U.S., Nepal longstanding partners: Alice Wells
By Manoj Rijal, NEW YORK: United States Principal Deputy Assistant Secretary for the Bureau for South and Central Asian Affairs Alice Wells has said that the U.S. and Nepal are longstanding partners and that Nepal has a very special place in the hearts of Americans.
“We very much as a longstanding partner of Nepal, want to see Nepal grow, its people prosper, the economy expand, and the country continue to recover from the post-earthquake crisis,” Wells said during an interaction program with journalists in New York.
“Nepal occupies a very special place in the hearts of Americans. It’s the only country that the Congress has a single-country trade preference for, and so we’re always trying to be entrepreneurial in how we can help Nepal make this democratic venture a success,” she said.
Recalling her meeting with Nepal’s Minister for Foreign Affairs Pradip Gyawali at the sidelines of the 73rd UN General Assembly, Wells said she underscored the U.S. interest in working with the incumbent Nepal government and in moving forward with our $500 million Millennium Challenge Corporation compact (assistance) that the U.S. has provided to Nepal.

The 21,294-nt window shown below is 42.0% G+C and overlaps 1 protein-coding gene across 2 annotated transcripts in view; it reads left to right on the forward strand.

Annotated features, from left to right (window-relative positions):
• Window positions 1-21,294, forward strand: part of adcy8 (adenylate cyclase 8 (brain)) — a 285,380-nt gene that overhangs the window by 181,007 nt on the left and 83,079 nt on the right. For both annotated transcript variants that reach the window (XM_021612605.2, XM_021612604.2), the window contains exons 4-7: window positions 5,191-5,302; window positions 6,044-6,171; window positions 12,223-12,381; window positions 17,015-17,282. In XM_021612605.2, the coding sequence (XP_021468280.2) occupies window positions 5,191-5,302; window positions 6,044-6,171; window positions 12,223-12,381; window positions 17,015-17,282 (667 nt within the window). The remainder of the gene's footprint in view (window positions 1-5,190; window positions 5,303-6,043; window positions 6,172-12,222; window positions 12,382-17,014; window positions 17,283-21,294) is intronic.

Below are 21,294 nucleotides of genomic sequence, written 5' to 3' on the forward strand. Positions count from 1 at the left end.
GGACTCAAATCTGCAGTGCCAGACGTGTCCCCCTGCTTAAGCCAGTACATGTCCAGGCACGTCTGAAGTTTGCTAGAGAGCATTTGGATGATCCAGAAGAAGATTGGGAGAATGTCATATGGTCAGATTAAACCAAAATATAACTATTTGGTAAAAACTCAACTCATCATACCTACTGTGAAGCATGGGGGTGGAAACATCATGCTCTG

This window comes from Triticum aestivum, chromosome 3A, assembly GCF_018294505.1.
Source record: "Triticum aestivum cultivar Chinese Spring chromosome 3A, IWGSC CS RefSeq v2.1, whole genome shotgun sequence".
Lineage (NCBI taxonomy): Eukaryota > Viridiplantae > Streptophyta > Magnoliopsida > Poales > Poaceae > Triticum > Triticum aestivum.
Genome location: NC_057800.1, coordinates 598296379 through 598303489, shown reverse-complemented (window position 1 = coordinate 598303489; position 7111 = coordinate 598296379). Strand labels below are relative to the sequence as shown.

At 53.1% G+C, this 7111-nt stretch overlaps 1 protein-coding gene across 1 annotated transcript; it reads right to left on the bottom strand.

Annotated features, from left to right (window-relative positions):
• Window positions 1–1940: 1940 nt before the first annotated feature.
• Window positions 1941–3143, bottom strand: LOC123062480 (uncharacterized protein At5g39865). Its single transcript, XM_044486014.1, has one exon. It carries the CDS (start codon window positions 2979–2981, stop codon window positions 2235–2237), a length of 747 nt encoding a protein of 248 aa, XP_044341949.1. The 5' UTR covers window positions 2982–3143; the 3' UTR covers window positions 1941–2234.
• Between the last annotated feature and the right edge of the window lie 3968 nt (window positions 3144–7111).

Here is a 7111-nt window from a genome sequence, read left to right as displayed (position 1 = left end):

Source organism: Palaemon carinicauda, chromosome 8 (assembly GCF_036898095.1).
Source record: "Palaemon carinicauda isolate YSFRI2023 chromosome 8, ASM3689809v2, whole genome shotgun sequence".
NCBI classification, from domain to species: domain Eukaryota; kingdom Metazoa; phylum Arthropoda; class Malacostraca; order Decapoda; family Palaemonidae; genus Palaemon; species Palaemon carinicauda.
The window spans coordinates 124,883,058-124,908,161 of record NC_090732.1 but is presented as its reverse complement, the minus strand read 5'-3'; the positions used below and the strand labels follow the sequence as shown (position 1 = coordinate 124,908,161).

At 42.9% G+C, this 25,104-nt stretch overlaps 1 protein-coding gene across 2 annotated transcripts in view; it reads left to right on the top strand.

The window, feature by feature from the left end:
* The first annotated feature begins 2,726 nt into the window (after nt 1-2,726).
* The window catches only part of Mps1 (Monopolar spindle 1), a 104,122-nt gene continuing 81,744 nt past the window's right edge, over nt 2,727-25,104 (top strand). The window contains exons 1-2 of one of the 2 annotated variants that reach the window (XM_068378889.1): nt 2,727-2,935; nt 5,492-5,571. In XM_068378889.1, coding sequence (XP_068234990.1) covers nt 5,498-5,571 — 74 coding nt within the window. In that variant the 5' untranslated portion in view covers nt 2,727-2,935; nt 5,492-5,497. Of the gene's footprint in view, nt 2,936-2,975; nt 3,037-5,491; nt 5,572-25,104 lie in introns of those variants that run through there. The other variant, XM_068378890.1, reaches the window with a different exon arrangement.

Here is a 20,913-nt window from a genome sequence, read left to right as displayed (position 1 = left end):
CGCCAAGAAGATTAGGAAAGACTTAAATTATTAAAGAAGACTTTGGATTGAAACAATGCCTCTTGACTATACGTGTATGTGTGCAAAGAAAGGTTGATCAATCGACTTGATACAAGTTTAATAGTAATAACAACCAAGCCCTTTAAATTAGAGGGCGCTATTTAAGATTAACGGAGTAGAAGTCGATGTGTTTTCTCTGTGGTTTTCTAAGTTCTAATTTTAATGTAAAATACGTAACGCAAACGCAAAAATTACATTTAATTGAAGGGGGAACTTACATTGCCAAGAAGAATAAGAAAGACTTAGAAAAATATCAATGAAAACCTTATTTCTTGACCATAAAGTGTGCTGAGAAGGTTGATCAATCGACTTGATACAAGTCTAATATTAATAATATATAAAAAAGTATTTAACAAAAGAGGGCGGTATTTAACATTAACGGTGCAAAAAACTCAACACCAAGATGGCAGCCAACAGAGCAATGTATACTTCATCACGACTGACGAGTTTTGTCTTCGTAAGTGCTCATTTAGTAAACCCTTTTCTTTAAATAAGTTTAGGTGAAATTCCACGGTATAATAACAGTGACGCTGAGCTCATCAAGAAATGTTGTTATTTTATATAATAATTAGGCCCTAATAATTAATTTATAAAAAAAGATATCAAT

“The US attaches great importance to democratic principles that we share with our partners and the safeguarding of democratic institutions,” she said during her meeting with Minister Gyawali
On her recent visit to Nepal in August, she said she was impressed with the level of commitment of Nepal to democracy and the conclusion of three tiers of elections – local, provincial and federal, in Nepal.
“Nepal’s role as a model to other countries in the region who are also continuing down a road to democratization is very important,” she said.
As Wells met with other South and Central Asian leaders at the sidelines of the UN General Assembly, she said her stress was on reaffirming the US commitment for a free, open and rules-based Indo-Pacific region.
“ASEAN is critical to our efforts to promote a free and open Indo-Pacific region, but there are other dialogue mechanisms with Japan and Australia that can reinforce these initiatives,” she said.
“They are mechanisms of opportunities, rather than alliances, for bringing the very like-minded countries together to coordinate programs like development finance, ensuring high quality in infrastructure projects and ensuring return of the investment,” Wells added.
Published Date: Sunday, September 30th, 2018 | 09:48 PM